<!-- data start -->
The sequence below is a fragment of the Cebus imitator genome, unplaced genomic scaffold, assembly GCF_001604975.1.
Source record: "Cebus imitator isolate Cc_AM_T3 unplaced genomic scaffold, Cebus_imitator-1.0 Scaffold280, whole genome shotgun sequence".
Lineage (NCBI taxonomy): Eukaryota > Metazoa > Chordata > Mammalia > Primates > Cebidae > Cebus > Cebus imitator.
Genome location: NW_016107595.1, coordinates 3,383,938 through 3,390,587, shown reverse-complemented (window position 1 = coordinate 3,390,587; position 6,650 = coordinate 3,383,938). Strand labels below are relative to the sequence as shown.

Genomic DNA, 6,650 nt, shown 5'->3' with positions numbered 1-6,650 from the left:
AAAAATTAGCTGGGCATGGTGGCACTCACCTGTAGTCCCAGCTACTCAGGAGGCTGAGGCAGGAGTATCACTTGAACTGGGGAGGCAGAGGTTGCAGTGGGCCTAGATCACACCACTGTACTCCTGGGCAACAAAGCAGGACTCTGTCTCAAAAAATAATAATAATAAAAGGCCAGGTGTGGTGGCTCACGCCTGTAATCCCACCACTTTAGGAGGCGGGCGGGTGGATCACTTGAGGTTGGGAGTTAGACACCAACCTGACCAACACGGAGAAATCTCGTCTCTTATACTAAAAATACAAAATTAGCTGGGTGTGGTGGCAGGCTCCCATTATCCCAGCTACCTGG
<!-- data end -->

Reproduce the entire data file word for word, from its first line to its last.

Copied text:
The sequence below is a fragment of the Cebus imitator genome, unplaced genomic scaffold, assembly GCF_001604975.1.
Source record: "Cebus imitator isolate Cc_AM_T3 unplaced genomic scaffold, Cebus_imitator-1.0 Scaffold280, whole genome shotgun sequence".
Lineage (NCBI taxonomy): Eukaryota > Metazoa > Chordata > Mammalia > Primates > Cebidae > Cebus > Cebus imitator.
Genome location: NW_016107595.1, coordinates 3,383,938 through 3,390,587, shown reverse-complemented (window position 1 = coordinate 3,390,587; position 6,650 = coordinate 3,383,938). Strand labels below are relative to the sequence as shown.

Genomic DNA, 6,650 nt, shown 5'->3' with positions numbered 1-6,650 from the left:
AAAAATTAGCTGGGCATGGTGGCACTCACCTGTAGTCCCAGCTACTCAGGAGGCTGAGGCAGGAGTATCACTTGAACTGGGGAGGCAGAGGTTGCAGTGGGCCTAGATCACACCACTGTACTCCTGGGCAACAAAGCAGGACTCTGTCTCAAAAAATAATAATAATAAAAGGCCAGGTGTGGTGGCTCACGCCTGTAATCCCACCACTTTAGGAGGCGGGCGGGTGGATCACTTGAGGTTGGGAGTTAGACACCAACCTGACCAACACGGAGAAATCTCGTCTCTTATACTAAAAATACAAAATTAGCTGGGTGTGGTGGCAGGCTCCCATTATCCCAGCTACCTGG